June 09, 2012 (Original publish date) • By Dennis Beaver
You are close to retirement and discover that your employer lost almost one-third of the money in the office retirement account. In a conference, he admits to having become greedy, but thought of himself at that time as an investment whiz, acting on a hot tip, believing that old saying about not putting all your eggs in one basket didn’t apply to him.
That’s exactly what happened to Cathy and Sharon, the RNs we wrote about in last week’s story. These two dedicated 30-year employees worked in small medical offices in the California’s Central Valley for doctors who were well regarded professionally.
“However, being a competent physician does not mean that you are a good investor or that you should be in charge of employee retirement money,” observes Steve Smith, vice president of marketing at Pension Services Corporation in Pasadena.
“The stories these two nurses relate are far more common than most employees realize. These doctors clearly lacked the training, common sense and discipline required to be competent investors of money entrusted to them. The medical profession is one where you often find a dangerous combination of personality traits when it comes to investing: trust and a know-it-all attitude which is rarely challenged.”
Unlike law, for example, where lawyers learn to be skeptical of everything — clients included — physicians generally trust each other’s decisions and want to believe what their patients tell them. Toss in the need to be in control, and you’ve got a recipe for financial disaster. Pension administrators see this time and time again: employers who have lost millions of dollars of retirement plan money simply because they did not even know what homework they should have done, failing to adequately follow sound investment practices, Smith notes.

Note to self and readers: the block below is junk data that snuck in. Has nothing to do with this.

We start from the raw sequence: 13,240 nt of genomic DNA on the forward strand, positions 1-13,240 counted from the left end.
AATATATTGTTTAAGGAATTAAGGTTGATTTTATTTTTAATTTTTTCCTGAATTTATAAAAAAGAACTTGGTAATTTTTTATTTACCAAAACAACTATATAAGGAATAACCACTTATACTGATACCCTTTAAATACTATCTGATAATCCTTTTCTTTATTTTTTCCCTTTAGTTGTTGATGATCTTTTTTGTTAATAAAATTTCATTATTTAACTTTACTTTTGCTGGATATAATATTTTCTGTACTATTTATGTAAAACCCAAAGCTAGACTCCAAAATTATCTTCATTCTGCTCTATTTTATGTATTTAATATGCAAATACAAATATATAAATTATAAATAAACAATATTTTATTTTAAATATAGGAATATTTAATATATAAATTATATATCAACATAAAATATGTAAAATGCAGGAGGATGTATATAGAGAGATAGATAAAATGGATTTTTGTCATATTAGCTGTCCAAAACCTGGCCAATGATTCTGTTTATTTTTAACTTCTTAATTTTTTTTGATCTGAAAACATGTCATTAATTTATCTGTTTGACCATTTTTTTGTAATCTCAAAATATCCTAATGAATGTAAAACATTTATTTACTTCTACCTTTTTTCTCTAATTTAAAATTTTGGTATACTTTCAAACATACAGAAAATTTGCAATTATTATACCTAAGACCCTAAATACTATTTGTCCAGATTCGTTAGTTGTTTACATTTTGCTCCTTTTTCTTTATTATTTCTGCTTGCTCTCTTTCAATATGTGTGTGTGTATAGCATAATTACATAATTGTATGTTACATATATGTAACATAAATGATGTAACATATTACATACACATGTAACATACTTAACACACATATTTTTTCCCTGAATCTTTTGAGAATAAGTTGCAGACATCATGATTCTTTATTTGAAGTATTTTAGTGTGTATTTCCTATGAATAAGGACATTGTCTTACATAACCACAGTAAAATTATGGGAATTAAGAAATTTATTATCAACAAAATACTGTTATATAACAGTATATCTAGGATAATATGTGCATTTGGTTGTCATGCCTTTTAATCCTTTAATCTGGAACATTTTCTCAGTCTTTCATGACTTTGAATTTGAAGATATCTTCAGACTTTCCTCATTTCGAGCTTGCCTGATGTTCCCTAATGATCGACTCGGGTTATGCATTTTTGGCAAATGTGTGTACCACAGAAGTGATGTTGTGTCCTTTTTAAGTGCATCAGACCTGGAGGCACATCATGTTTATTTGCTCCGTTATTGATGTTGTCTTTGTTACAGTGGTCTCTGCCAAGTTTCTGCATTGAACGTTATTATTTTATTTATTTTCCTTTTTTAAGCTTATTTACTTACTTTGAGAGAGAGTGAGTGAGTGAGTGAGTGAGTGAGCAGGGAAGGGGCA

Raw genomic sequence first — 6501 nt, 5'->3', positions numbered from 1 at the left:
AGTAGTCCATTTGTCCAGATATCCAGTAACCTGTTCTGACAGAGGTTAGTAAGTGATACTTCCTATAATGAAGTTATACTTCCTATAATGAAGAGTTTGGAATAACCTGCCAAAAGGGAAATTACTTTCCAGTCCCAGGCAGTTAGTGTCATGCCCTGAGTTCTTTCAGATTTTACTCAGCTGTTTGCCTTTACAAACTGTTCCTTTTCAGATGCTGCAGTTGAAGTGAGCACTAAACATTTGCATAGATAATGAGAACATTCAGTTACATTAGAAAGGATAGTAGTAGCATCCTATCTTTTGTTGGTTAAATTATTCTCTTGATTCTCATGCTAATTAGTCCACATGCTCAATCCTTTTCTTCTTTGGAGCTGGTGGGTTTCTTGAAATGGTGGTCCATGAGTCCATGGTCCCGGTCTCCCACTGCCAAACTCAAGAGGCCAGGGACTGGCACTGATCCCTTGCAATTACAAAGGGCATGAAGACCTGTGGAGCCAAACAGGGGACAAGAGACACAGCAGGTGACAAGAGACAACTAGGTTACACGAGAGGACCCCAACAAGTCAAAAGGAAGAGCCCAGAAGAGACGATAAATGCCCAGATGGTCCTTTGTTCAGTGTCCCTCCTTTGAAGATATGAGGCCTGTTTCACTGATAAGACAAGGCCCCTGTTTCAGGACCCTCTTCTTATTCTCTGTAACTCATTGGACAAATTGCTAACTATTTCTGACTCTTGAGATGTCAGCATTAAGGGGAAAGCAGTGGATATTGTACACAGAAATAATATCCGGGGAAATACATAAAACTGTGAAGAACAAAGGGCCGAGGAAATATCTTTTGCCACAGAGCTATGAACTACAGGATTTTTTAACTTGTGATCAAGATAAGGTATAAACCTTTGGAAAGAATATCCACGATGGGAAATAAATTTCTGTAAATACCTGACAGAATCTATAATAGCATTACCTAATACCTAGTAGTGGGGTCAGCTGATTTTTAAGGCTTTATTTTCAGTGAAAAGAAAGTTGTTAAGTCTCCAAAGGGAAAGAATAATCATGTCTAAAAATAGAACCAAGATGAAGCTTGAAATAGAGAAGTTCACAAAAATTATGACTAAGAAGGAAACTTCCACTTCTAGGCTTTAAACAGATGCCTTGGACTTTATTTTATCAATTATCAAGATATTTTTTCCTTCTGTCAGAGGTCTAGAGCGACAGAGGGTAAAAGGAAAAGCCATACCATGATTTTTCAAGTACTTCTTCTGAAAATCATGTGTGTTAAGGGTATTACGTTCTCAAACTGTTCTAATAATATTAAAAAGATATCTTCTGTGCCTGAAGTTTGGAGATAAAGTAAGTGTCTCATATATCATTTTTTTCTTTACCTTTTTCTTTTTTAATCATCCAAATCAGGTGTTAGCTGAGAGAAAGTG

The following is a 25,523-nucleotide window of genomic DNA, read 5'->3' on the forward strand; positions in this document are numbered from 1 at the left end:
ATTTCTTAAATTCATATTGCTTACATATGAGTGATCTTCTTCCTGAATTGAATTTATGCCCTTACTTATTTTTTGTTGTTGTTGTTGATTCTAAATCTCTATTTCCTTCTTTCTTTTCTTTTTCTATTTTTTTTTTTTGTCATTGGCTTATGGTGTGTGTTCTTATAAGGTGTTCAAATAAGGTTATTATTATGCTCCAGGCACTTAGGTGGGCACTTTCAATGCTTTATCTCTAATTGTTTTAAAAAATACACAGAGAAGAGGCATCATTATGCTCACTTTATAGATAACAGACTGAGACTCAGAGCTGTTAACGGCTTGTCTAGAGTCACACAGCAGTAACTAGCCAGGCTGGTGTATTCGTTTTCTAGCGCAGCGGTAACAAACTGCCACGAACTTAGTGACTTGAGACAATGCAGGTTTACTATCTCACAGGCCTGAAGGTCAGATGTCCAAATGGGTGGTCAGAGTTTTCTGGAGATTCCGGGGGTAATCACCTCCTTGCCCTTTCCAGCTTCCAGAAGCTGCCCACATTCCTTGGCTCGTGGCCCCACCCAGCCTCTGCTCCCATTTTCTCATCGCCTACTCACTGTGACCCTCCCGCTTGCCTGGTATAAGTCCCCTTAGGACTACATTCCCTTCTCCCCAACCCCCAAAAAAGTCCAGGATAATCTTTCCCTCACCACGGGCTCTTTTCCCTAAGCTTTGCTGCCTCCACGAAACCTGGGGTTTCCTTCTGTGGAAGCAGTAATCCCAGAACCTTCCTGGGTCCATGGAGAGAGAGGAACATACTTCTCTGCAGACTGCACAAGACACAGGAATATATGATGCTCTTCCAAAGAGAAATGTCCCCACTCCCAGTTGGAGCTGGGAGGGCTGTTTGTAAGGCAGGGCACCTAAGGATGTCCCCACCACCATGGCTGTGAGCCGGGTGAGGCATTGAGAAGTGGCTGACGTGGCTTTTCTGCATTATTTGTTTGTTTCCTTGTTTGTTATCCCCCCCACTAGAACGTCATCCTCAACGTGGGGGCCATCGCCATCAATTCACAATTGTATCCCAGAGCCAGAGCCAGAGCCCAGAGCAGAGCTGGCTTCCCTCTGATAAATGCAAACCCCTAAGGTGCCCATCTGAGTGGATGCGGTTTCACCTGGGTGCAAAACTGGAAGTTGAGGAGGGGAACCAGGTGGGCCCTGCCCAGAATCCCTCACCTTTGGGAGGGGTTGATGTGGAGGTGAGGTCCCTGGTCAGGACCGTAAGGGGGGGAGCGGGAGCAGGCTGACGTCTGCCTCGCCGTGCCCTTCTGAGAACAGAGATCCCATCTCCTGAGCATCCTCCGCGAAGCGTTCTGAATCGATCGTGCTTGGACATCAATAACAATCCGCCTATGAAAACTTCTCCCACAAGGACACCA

Be informed: read plan documents and statements
Something else contributes in a big way to the loss of money which might have been avoided if the employees were more involved.
“There is often a shocking lack of interest in what is being done with their money — in a 401K where they contribute along with the employer, or where they do not, as with a profit sharing plan — and that is usually combined with the fear of asking questions,” Smith notes.
“Many employees do not even know what kind of a plan their office has set up or bother to review quarterly or yearly statements which reveal their vested amount and how it did over the preceding several months.
“When it comes to retirement security, none of us can rely on the assumptions we had about financial life. All kinds of benefits are being eliminated or reduced in private plans as well as Social Security and Medicare. We are going to have to pay more out of our pockets for what we thought would be there at no additional cost. These things mean a return to the days where people saved as much as they could for their later years.
“Please, never forget, we are talking about your money and when employers manage the investments, they have a legal duty to prudently do so, not taking unreasonable risks.
“Also, be aware that the Department of Labor has forced employers to restore losses caused by their failure to act properly. It’s a very good idea to spend time studying its websites to better understand your rights,” he suggests.
Always read the plan description, and review statements of the plan’s finances which federal law requires that you receive. If you cannot understand the numbers, schedule an appointment with a qualified financial advisor for help. In any event, you need to learn:
1. Where is the money sent? Morgan Stanley, Fidelity, Vanguard, etc.? This is important as you might want to do research on their reputation, financial strength and investment track record.
2. Regardless of who makes the investment decisions — you, in a self-directed 401K, or the employer in a profit-sharing plan — having retirement investments that are in one risk category only, such as high tech, is exposure to an unacceptable level of risk. This money should be at least in three different investment categories to create diversification, with different risk and return characteristics.
3. Were there large losses in the office profit-sharing plan? Politely talk with your employer and try to get information that way. But remember that your job could be at risk and you must act diplomatically, being careful to not suggest wrongdoing. As a sponsor of the plan and fiduciary, the boss has a responsibility to the employees.
Smith concluded our discussion with a warning to employers who would even dream of firing an employee who asked probing questions about retirement money:
“Federal law protects employees in these situations. You do not want the Department of Labor on your back!”
Dennis Beaver practices law in Bakersfield and enjoys hearing from his readers. Contact Dennis Beaver.